• I wrote the program with using namespace std I'll just pretend I didn't read that ;) – yuri Apr 25 '18 at 14:48
• this should explain the inherited object problem. Basically Objects can be sliced but pointers won't. – bruglesco Apr 25 '18 at 17:14
• I have rolled back your last edit. Please don't change or add to the code in your question after you have received answers. See What should I do when someone answers my question? Thank you. – Phrancis Apr 25 '18 at 18:52

• Coal_ already made some good points. Let's just elaborate on the one about private.
A class makes everything in it private by default that is why you don't need it if you order your interface this way. However it's recommended to order your interface from public to private so people who read it can see which methods you expose without having to read through all the private data first.

• If you are using a trailing underscore because you're worried about problems when assigning arguments to members then there is no need for that. This is because it's guaranteed to work even if the names are the same. Just make sure to be careful in the constructor body if you do this!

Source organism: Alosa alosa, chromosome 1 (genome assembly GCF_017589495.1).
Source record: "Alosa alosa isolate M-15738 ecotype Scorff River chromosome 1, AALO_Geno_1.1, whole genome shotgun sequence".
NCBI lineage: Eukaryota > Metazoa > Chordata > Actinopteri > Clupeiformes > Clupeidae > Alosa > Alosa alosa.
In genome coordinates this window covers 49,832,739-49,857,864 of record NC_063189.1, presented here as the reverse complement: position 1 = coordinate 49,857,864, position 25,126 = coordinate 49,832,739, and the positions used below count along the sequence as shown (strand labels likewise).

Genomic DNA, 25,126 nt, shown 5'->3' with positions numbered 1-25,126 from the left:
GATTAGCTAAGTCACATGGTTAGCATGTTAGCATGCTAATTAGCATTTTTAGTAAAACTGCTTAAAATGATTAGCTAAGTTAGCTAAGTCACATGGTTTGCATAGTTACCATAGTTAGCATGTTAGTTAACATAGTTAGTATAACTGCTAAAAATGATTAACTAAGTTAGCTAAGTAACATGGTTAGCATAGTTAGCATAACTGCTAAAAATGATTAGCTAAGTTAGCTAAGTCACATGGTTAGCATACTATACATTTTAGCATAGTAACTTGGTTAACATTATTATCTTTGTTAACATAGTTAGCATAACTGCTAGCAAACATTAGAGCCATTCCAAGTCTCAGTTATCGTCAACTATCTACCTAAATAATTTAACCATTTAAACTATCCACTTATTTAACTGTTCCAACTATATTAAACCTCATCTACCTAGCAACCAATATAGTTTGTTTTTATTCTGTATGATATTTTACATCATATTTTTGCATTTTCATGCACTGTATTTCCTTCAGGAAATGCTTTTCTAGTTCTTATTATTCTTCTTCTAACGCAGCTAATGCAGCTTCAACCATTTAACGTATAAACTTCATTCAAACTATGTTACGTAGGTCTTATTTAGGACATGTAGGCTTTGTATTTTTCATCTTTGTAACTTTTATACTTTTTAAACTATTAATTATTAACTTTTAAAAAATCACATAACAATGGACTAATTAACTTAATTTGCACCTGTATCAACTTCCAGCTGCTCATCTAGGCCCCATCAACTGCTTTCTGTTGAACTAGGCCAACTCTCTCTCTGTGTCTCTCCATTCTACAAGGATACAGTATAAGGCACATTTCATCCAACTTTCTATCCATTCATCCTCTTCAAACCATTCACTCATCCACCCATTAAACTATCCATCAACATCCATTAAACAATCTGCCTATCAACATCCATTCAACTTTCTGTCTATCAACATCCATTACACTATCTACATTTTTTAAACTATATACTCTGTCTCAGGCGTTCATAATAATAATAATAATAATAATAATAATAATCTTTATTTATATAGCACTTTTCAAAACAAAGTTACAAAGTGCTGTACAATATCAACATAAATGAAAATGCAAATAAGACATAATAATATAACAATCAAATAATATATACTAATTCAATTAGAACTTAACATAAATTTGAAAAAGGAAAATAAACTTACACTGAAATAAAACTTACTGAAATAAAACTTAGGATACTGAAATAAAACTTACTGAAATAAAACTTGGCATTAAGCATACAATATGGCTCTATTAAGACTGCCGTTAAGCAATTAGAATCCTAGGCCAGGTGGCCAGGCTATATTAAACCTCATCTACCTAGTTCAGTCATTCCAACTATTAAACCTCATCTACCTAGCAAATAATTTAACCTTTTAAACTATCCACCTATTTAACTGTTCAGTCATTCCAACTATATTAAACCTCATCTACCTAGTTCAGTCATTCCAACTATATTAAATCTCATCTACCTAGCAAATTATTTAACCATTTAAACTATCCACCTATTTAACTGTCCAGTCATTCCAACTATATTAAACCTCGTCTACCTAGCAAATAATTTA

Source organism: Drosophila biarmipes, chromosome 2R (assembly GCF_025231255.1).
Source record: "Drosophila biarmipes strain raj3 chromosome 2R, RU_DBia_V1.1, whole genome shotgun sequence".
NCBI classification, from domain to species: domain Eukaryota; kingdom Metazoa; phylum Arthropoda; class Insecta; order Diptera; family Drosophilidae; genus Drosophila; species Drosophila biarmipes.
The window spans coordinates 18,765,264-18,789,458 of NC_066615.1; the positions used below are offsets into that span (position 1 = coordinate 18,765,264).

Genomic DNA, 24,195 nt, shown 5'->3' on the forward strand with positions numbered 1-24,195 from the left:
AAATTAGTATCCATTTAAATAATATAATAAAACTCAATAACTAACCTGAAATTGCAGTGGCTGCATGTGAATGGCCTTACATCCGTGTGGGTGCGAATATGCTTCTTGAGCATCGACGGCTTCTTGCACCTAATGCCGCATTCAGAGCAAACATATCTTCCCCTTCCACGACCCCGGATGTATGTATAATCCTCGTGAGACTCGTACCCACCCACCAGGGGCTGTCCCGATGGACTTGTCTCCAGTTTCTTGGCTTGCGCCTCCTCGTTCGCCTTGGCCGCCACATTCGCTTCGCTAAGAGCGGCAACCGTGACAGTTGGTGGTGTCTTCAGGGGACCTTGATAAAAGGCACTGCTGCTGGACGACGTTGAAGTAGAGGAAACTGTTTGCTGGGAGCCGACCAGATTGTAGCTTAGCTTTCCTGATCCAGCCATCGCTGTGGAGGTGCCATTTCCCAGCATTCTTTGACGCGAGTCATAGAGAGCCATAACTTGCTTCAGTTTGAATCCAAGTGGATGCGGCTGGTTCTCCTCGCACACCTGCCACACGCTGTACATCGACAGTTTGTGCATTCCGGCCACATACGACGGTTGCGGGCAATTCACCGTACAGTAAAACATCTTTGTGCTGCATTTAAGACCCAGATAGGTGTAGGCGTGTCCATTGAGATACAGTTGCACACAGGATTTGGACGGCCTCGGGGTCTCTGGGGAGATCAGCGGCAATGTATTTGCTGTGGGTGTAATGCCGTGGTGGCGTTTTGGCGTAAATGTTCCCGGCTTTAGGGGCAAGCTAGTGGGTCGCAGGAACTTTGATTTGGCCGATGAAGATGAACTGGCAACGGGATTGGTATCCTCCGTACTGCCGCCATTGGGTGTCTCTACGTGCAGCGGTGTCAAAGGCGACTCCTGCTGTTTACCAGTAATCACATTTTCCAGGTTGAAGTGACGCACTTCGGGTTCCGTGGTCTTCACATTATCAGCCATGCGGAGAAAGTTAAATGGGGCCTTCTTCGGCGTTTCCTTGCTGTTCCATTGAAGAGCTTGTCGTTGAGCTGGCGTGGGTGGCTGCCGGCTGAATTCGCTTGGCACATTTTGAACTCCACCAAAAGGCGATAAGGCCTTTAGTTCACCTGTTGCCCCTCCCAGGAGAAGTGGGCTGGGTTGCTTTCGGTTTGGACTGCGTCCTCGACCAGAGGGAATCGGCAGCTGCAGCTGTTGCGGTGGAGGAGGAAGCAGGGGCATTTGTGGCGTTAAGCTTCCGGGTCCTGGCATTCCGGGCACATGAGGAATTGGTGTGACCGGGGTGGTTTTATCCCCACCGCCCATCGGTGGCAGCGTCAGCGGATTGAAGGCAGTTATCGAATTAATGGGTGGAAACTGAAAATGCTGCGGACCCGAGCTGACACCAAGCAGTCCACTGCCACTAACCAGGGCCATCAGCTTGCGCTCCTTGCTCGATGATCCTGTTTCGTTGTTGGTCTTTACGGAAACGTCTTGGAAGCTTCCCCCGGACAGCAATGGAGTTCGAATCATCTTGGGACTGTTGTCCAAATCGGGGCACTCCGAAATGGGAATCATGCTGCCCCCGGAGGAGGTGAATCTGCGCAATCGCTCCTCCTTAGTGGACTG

• Your variable names could be better. In general you should avoid single letter names and choose a descriptive name.

• Some parts are probably easier to read if you put a few more spaces inbetween operators. Indenting could also be improved for example in your ctors:

Foo()
: bar(0)
, baz(1)


is a lot more readable than putting everything in a single line.

• Some of your parenthese in the return statements are superfluous and can be removed.

• In C++ it's generally recommended to treat & as part of the type and therefore write foo& instead of foo &.

• Since you included <cmath> you should probably prefix pow and sqrt with std::.

• You seem to use double solely because of your math functions. Perhaps strategic casting would be better instead of using a type you don't fully make use of.